Mr Hammond moves in and rearranges the furniture

23rd November 2016 by Andrew Scott

With the Government keen to judge the mood of the public following the Brexit vote, the new tenant at Number 11 was eager to show in his maiden speech on the state of the economy that he can empathise with JAMs - people who are ‘just about managing’ - by outlawing new tenancy agreement fees (I wonder if he claimed his on expenses); not good news for landlords.

The curious announcement to abolish the Autumn Statement and replace it with an Autumn Budget, and in turn replace the Spring Budget with a Spring Statement is nothing new.  Ken Clarke moved the Budget to November in 1993, Gordon Brown moved it back to Spring in 1997 and George Osborne re-branded the Pre-Budget Report to the Autumn Statement in 2010.  So I would say that Mr Hammond is yet to make an original move as Chancellor.

Asides from the superficial re-naming of the biannual economic statements, here are some of the key points for businesses in the region’s innovation and technology sector:

  • £400m to be provided by the British Business Bank to venture capital funds to encourage £1bn of private investment in ‘innovative’ SMEs seeking to scale up. Larger SMEs will need to ensure their gross assets remain under £15m before and £16m after any investments to qualify for the Enterprise Investment Scheme; this limit is currently £200,000 for Seed EIS start-ups.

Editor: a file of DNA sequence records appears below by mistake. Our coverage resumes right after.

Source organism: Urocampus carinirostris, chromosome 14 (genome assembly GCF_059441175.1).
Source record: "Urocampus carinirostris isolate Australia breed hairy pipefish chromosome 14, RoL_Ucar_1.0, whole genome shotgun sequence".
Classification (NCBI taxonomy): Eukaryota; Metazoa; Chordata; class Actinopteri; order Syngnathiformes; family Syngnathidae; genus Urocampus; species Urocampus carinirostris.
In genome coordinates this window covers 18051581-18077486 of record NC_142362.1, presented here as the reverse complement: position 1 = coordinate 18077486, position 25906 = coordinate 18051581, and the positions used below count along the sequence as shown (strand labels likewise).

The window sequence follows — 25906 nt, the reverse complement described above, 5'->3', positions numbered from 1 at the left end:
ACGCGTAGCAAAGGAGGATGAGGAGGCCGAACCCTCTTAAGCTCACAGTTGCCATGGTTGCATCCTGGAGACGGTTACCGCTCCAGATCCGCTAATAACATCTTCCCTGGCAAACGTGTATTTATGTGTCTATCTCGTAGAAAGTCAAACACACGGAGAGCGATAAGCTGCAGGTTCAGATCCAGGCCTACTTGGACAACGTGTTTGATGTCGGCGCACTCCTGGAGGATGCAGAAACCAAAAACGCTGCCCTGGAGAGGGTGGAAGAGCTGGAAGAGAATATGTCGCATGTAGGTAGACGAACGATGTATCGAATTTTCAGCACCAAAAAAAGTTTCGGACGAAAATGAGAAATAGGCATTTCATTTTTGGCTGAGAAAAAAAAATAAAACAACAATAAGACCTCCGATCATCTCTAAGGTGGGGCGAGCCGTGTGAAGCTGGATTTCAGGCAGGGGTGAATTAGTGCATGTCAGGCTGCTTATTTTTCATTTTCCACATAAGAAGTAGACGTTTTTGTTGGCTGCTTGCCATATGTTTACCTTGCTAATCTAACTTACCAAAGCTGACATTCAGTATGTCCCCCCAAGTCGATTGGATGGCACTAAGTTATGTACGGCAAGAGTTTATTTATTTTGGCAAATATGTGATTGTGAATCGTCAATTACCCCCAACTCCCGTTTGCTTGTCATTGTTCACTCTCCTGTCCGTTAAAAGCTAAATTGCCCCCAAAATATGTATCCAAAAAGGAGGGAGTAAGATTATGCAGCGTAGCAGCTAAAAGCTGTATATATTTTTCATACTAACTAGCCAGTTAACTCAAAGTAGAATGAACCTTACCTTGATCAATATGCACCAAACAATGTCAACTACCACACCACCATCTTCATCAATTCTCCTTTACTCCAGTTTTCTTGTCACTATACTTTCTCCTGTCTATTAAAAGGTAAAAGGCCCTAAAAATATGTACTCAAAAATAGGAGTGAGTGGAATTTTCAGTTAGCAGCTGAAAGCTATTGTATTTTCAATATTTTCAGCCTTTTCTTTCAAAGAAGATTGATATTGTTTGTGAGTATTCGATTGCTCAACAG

• Enhance the ‘above the line’ R&D expenditure credit (RDEC) regime for larger companies (and certain SMEs).  No announcement was made what this would entail but if the current 11% rate was increased to 12%, this would equate to tax benefits of 9.6p for every £1 of qualifying R&D expenditure compared to the current 8.8p benefit.
  • National Productivity Investment Fund to provide an extra £2bn in R&D funding per year by 2020/21, which will be managed mainly by Innovate UK.  Whilst this additional investment is welcome news, any grants are likely to be notified State Aid and so SMEs will need to consider weighing up whether the grant is of more value than the SME R&D tax relief as it will not be possible to claim both.
  • East of England selected as one of the 8 regions for the second phase of Science & Innovation Audits.  The Government will be keen to use data analysed from innovative companies in the region to drive improvements in R&D tax relief policy to encourage more businesses to spend on R&D projects and boost productivity.
  • The anticipated restriction on salary sacrifice schemes has been confirmed with pension contributions, child care vouchers and low emission cars being spared the axe.
  • There will be no change in direction on Corporate Tax policy with the planned rate cut to 17% by 2020 being re-affirmed.

Some interesting announcements but we will need to see the practical detail of what this all exactly means in terms of changes to the tax legislation, rates and relief.

 


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Andrew Scott

Andrew Scott

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